Without a change in higher education policy, Israel may find itself lagging far behind other developed countries within a few years, according to the report published yesterday by the Organization for Economic Cooperation and Development (OECD).
OECD members include most European countries, the United States, Canada, Australia and a few Asian countries. The comprehensive report covers more than 30 countries and is considered one of the key international education studies.
The report once again highlights the main weak points of Israel's education system, including the minimal investment, overcrowded classrooms and teacher salaries that are among the lowest in the Western world.
Take the overcrowded classrooms, for starters. According to the report, in 2005 the average Israeli elementary school classroom had 26.6 students, compared to the OECD average of 21.7. Israel ranks fifth from the bottom, followed only by Turkey, Japan, Chile and South Korea, where the average was 32.6 students per classroom.
In junior high school, the overcrowding is even worse: The average Israeli class has 31.7 students, compared the OECD average of 23.8 students. Israel is fourth to last on this list. Furthermore, the report shows that the student-teacher ratio in Israeli kindergartens is the second highest in the world, following Mexico, standing at 28:1. The OECD average is 17:1. However, in elementary and high schools, the teacher-student ratios are close to the international average (17:1 in elementary schools and 13:1 in high schools).
A review of cumulative expenditures on elementary and high school education placed Israel 23rd out of the 34 countries, and below the OECD average of $81,500 per pupil, over the course of his education. Luxembourg ranked first in investment in all levels of education. As for the number of class hours students receive between the ages of 7 and 14, Israel ranks a respectable fifth place, with a cumulative 7,800 hours.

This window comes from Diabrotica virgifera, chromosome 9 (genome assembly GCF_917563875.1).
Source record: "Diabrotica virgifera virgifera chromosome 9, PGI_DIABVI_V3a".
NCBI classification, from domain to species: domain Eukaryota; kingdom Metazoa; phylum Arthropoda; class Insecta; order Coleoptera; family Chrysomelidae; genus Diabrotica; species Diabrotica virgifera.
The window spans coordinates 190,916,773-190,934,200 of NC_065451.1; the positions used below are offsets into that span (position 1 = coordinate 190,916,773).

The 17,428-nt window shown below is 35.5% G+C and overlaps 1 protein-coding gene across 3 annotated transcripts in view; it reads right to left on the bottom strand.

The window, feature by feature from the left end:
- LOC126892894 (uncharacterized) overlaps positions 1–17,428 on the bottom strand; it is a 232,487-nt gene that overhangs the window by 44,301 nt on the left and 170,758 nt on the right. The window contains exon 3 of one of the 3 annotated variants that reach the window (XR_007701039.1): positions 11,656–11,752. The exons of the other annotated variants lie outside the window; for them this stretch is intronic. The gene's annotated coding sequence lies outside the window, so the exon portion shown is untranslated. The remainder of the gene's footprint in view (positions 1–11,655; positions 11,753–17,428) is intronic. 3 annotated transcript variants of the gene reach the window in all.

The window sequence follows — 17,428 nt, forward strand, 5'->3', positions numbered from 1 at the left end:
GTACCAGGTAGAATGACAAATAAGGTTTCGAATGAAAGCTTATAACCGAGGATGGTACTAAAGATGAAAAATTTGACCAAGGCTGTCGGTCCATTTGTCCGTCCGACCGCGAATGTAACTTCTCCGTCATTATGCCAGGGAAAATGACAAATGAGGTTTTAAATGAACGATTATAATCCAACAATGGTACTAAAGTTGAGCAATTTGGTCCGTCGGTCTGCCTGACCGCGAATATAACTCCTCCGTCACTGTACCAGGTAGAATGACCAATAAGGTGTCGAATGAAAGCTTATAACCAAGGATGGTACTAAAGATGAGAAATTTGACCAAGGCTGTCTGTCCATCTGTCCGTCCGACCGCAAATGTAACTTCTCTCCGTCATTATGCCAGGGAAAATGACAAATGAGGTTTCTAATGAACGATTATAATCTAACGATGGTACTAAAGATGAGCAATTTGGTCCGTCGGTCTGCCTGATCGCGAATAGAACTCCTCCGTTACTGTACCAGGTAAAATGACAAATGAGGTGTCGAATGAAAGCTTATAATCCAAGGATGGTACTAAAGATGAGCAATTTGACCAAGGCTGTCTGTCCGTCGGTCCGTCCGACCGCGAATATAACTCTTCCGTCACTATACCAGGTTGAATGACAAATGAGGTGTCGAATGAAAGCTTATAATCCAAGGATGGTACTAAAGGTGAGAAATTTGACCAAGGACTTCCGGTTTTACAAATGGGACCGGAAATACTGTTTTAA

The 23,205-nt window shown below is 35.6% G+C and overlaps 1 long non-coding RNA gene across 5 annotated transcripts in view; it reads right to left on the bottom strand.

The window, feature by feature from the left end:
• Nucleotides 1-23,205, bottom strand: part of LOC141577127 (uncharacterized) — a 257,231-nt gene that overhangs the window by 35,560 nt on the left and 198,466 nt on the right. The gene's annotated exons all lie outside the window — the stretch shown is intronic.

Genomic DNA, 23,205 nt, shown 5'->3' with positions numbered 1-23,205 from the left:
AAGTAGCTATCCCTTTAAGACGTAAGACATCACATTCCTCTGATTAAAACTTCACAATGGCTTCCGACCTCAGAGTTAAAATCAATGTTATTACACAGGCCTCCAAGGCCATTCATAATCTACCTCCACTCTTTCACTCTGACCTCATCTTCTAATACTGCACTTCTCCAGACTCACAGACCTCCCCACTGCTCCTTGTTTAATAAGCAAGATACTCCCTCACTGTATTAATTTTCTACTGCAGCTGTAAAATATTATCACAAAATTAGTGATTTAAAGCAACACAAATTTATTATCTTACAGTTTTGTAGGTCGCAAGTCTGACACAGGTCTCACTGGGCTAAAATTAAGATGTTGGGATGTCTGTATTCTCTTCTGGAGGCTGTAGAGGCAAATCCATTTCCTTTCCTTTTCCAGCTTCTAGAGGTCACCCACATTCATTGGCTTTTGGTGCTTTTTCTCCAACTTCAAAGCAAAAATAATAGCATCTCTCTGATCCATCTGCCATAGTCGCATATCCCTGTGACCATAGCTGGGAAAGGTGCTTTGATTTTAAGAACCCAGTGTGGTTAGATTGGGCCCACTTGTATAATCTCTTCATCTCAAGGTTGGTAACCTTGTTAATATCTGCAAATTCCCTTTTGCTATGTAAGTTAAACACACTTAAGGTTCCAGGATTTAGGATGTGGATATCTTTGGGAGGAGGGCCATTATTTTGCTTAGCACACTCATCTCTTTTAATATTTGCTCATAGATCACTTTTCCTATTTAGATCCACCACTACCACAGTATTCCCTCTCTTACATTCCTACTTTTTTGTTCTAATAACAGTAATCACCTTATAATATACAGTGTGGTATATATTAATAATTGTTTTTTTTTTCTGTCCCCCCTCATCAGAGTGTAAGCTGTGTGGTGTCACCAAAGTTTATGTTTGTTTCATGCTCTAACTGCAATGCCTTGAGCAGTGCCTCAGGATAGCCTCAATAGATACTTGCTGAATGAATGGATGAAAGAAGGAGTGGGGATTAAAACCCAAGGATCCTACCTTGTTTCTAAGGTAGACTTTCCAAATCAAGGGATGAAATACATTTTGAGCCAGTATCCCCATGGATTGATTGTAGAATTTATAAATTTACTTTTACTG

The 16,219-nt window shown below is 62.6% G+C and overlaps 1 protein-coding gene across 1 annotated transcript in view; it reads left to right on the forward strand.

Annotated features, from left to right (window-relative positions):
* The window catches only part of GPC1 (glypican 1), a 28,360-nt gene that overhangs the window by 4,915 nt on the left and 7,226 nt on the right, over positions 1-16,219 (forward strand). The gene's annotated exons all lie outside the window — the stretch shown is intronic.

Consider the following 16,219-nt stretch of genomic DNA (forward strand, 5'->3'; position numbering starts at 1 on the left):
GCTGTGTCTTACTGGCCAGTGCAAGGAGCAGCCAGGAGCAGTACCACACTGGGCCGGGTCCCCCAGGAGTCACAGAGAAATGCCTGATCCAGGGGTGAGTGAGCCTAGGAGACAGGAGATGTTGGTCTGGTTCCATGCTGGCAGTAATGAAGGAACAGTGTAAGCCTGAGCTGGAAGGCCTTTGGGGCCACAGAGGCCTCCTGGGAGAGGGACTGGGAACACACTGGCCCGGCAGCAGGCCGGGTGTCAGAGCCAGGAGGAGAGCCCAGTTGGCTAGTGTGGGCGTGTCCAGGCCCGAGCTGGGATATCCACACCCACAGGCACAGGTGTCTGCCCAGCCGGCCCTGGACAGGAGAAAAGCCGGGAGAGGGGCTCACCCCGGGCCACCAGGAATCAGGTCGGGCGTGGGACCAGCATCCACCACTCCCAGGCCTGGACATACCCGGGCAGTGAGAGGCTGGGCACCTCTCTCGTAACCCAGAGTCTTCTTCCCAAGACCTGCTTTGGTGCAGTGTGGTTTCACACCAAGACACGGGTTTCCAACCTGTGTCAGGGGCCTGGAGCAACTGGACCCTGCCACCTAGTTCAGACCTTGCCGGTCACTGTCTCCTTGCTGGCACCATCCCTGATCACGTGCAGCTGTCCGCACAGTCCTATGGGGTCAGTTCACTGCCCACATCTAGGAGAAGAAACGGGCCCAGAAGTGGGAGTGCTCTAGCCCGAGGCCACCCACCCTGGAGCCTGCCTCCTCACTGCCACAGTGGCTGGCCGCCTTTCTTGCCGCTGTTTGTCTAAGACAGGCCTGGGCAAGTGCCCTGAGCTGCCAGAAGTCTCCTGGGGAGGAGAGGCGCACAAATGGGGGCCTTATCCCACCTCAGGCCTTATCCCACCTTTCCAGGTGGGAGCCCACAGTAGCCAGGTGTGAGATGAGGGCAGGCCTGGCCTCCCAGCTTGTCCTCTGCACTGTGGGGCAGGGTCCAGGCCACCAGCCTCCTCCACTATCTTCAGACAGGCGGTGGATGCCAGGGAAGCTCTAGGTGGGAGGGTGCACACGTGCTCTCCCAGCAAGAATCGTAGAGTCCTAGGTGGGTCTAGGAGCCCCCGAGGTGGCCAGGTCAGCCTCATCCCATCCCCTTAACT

However, a large number of class hours does not necessarily guarantee achievements on international tests. Finland, for example, which regularly attains top test rankings, had the lowest number of cumulative class hours, at around 5,500.
A review of what is taught reveals large gaps among the various countries. For example, in Israel, only 11 percent of study hours for 9- to 11-year-olds are devoted to language studies (reading and writing), compared to the 23-percent OECD average; however, Israel devotes more time to mathematics, foreign languages and religion classes than the international average.
The reform agreements recently signed by the finance and education ministries with the teachers' union, promising a 26-percent pay increase, is being implemented at only 300 schools this year. We will have to wait a few more years to see if teacher pay does indeed improve. In the meantime, based on the 2005 figures, Israel ranks among the lowest.
An international comparison of annual pay for teachers (with 15 years of experience and earning in the highest possible bracket) reveals that in Israel, an elementary school teacher earns $25,131, compared to an average of $45,666 in OECD countries. Topping the pay chart are Luxembourg ($100,314), South Korea ($82,915), Switzerland ($63,899) and Japan ($61,054). Of the countries where figures are available, only Turkey ($21,623) and Hungary ($20,682) pay teachers less than Israel does.
The report's authors calculated the overall expenditure on higher education relative to the number of students, the gross domestic product and the population size. By this calculation, Israel's expenditure on higher education ranks among the lowest among the developed countries, with only Greece and Russia ranking below it.